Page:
Officials in the Philippines say the coronavirus pandemic is fuelling a new problem: a surge in plant poaching.
The country’s lockdown earlier this year, one of the strictest in the world, helped drive demand for greenery among Filipinos who were longing for nature. Though restrictions have eased, the craze for gardening has continued, and officials say sellers are digging up endangered species in the mountains and forests.
Illegal traders were “having a fiesta because the market is bigger and prices are more attractive”, Rogelio Demallete, an ecosystem specialist at the country’s Biodiversity Management Bureau, told Bloomberg.
Carnivorous pitcher plants and bantigue trees, used to cultivate bonsai, had become especially popular, he said.
Officials have vowed to crack down on poachers, promising to step up patrols of forests and warning that people could face hefty fines, and jail sentences of up to 12 years if they collect wild plants that are classified as critically endangered.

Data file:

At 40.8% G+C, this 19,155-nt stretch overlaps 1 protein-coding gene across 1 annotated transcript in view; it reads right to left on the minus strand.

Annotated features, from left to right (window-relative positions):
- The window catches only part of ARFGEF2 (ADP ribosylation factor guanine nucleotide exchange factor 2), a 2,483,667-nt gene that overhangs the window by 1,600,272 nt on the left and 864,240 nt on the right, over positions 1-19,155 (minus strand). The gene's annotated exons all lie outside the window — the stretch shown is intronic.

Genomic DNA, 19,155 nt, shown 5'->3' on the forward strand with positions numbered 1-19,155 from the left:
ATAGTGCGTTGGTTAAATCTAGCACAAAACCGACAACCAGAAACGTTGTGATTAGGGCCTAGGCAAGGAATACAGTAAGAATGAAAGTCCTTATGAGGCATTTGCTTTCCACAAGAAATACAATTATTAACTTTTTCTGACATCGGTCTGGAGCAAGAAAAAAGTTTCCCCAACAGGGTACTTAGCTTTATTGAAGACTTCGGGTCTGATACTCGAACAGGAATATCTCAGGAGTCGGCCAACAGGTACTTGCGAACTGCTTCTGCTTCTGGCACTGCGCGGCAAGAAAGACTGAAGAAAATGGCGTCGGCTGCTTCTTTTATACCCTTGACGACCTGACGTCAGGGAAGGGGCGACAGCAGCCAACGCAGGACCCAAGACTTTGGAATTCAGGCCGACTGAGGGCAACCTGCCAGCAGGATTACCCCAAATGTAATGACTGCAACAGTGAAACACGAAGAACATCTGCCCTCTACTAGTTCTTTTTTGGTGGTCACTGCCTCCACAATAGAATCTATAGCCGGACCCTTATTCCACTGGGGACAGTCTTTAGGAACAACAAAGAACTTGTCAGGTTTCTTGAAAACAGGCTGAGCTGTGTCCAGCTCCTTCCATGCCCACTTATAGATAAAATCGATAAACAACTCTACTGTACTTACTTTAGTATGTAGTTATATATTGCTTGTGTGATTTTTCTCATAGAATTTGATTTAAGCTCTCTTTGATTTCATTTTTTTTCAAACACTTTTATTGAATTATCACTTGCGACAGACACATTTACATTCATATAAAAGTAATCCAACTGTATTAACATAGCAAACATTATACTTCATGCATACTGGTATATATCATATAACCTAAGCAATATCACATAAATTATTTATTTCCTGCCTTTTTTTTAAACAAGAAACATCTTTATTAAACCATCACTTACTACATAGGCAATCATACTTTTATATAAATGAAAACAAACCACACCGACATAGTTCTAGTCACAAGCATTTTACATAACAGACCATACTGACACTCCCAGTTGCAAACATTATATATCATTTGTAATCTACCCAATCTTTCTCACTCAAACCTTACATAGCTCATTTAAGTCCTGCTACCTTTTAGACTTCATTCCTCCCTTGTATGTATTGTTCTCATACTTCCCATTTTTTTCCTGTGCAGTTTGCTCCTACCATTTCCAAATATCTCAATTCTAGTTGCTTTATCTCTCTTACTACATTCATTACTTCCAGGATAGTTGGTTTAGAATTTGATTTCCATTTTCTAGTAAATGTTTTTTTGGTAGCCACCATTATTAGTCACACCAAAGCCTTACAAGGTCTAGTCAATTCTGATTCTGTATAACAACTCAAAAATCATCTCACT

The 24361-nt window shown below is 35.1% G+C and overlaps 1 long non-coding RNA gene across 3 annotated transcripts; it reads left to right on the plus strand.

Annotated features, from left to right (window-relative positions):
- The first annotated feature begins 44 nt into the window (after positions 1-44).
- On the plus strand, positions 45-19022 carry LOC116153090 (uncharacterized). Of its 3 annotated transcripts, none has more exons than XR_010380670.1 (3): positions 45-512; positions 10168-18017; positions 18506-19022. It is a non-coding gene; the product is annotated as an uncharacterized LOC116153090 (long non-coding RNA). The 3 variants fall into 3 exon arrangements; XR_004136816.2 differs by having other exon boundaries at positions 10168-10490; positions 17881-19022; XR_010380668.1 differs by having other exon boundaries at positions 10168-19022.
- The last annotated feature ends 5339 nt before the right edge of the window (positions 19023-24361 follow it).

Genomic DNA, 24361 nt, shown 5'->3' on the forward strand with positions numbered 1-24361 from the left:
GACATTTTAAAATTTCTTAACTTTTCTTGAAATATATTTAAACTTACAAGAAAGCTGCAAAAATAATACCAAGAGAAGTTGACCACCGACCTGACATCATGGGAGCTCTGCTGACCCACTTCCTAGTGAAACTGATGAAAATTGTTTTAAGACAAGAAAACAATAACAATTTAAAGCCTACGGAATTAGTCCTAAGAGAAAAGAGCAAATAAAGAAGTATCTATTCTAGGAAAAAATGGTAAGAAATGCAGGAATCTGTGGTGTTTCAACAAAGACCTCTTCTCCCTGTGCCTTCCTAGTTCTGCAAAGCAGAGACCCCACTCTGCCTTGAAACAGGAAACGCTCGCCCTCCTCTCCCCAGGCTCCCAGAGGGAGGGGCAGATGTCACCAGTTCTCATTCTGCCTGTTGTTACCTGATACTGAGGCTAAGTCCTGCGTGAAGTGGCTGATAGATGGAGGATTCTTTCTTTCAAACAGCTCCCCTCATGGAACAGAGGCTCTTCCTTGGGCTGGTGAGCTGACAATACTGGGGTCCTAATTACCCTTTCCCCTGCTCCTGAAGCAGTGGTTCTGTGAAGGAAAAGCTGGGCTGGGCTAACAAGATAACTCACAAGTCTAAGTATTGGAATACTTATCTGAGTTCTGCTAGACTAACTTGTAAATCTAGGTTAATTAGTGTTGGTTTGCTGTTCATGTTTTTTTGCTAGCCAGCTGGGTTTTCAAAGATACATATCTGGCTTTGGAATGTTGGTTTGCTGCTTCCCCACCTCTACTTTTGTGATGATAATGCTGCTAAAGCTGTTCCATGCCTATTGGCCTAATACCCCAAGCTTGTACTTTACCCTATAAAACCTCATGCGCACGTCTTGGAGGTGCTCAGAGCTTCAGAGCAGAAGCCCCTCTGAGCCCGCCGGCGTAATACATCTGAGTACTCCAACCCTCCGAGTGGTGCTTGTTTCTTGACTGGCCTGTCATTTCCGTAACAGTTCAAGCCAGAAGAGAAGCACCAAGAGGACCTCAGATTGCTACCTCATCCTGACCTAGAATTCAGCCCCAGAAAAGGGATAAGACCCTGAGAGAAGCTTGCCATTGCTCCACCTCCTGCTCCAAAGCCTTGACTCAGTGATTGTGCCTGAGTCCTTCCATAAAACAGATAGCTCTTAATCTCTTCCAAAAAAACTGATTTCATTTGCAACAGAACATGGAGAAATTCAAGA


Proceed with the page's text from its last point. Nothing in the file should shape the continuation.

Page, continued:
The Philippines’ rich and diverse habitats, which are thought to contain at least 70% of the world’s flora and fauna species, face threats ranging from mining and logging to development.
Over recent months, entrepreneurs and workers who lost their incomes during the pandemic have begun selling plants to make ends meet. Demand for house plants is especially high in Manila, one of the world’s most densely populated cities.
The capital and surrounding regions, which were under strict lockdown between mid-March and June, face partial restrictions until the end of September. Such measures limit non-essential movement, while social gatherings are banned.
This month, the Philippine Daily Inquirer reported that the quarantine measures had fuelled huge increases in plant prices, and cases of theft.
Amor Alcantara, the owner of the garden store Ms Potts and Plants in Rizal, said about 9,000 Philippine pesos’ (£145) worth of dwarf anthuriums had been stolen from her garage. “It’s like having a ‘plantdemic’,” she told the newspaper.